Background and purpose: The antibiotic azithromycin is a suggested alternative to erythromycin for treating patients with delayed gastric emptying. However, although hypothesized to activate motilin receptors, supportive evidence is unavailable. This was investigated using recombinant and naturally expressed motilin receptors in human stomach, comparing azithromycin with erythromycin.
Experimental approach: [(125)I]-motilin binding and calcium flux experiments were conducted using human recombinant motilin receptors in CHO cells. Neuromuscular activities were studied using circular muscle of human gastric antrum, after electrical field stimulation (EFS) of intrinsic nerves.
Key results: Azithromycin (1-100 μM) and erythromycin (3-30 μM) concentration-dependently displaced [(125)I]-motilin binding to the motilin receptor (52 ± 7 and 58 ± 18% displacement at 100 and 30 μM respectively). Azithromycin, erythromycin and motilin concentration-dependently caused short-lived increases in intracellular [Ca(2+)] in cells expressing the motilin receptor. EC50 values were, respectively, 2.9, 0.92 and 0.036 μM (n = 3 each); and maximal activities were similar. In human stomach, EFS evoked cholinergically mediated contractions, attenuated by simultaneous nitrergic activation. Azithromycin and erythromycin lactobionate (30-300 μM each) facilitated these contractions (apparent E(max) values of 2007 ± 396 and 1924 ± 1375%, n = 3-4 each concentration, respectively). These actions were slow in onset and faded slowly. The higher concentrations also evoked short-lived muscle contraction. Contractions to a submaximally effective concentration of carbachol were unaffected by either drug.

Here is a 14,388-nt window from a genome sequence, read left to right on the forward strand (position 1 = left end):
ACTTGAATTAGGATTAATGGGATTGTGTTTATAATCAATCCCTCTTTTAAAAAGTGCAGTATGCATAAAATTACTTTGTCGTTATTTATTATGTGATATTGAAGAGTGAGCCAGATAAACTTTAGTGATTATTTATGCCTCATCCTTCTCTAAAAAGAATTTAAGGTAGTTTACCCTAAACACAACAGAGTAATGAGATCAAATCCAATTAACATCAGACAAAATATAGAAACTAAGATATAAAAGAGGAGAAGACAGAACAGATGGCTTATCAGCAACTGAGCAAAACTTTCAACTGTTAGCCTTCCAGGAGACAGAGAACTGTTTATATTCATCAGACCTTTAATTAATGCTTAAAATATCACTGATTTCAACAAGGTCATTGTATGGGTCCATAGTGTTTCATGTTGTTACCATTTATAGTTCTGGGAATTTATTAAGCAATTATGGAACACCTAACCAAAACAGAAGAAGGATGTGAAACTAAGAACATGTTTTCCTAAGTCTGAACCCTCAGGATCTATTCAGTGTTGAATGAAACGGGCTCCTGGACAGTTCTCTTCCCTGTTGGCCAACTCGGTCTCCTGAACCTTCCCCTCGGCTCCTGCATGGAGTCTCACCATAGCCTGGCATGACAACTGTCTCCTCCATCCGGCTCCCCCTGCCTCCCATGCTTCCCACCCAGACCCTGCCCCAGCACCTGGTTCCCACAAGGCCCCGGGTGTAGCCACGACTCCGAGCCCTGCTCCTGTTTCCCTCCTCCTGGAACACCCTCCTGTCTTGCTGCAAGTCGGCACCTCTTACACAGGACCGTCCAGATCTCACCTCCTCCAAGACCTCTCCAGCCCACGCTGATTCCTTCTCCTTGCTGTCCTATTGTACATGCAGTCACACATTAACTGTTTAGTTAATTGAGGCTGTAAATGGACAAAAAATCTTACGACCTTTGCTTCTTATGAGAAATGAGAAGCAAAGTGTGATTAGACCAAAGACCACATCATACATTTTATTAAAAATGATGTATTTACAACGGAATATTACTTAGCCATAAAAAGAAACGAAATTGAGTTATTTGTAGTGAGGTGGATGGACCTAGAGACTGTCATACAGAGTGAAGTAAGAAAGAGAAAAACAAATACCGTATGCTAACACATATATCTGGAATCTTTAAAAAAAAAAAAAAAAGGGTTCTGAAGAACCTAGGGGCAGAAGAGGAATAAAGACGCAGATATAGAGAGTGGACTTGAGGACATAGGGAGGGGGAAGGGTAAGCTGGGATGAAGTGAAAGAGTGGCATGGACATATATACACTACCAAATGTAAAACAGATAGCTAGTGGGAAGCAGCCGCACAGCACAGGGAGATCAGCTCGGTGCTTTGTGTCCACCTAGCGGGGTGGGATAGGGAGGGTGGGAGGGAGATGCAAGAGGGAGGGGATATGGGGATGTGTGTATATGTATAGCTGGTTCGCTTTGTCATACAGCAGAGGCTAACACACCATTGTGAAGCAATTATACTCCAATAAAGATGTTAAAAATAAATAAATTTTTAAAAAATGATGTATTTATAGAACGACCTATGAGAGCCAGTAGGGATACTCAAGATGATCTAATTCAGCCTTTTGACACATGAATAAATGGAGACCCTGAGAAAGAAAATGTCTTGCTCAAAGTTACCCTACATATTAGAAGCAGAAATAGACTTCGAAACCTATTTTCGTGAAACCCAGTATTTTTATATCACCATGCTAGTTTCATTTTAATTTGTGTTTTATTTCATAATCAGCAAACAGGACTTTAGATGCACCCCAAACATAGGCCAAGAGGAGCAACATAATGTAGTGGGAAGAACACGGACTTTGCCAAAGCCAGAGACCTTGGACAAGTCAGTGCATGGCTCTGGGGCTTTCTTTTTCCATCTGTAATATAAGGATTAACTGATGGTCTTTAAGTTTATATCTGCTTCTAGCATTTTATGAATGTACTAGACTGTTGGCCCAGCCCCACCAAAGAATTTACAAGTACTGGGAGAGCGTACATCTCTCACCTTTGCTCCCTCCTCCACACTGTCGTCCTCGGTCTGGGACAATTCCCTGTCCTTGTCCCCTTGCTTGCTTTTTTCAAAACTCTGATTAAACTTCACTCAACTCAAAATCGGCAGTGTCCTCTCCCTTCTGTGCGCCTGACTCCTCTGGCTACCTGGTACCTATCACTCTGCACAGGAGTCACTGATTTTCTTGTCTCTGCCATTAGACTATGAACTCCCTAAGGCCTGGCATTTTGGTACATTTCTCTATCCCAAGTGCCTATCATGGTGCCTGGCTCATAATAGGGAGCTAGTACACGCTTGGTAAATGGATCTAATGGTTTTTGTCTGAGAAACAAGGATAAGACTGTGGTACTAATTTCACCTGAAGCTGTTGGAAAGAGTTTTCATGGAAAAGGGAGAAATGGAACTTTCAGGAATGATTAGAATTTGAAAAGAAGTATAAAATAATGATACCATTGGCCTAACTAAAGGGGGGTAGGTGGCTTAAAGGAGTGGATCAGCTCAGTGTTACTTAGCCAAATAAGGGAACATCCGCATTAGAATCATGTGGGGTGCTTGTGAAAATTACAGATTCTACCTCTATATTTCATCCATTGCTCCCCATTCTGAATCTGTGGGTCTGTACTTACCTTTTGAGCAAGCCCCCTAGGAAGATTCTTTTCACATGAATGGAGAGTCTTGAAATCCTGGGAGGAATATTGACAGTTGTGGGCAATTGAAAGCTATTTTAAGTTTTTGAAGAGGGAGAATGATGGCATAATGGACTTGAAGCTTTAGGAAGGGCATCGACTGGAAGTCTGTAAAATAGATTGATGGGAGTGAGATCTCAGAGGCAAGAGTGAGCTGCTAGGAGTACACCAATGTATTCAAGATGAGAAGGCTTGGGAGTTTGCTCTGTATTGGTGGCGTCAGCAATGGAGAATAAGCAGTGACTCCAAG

Conclusions and implications: Azithromcyin activates human recombinant motilin receptors in therapeutically relevant concentrations, similar to erythromycin. In humans, gastric antrum azithromycin caused long-lasting facilitation of cholinergic activity. These actions explain the gastric prokinetic activity of azithromycin.
© 2012 The Authors. British Journal of Pharmacology © 2012 The British Pharmacological Society.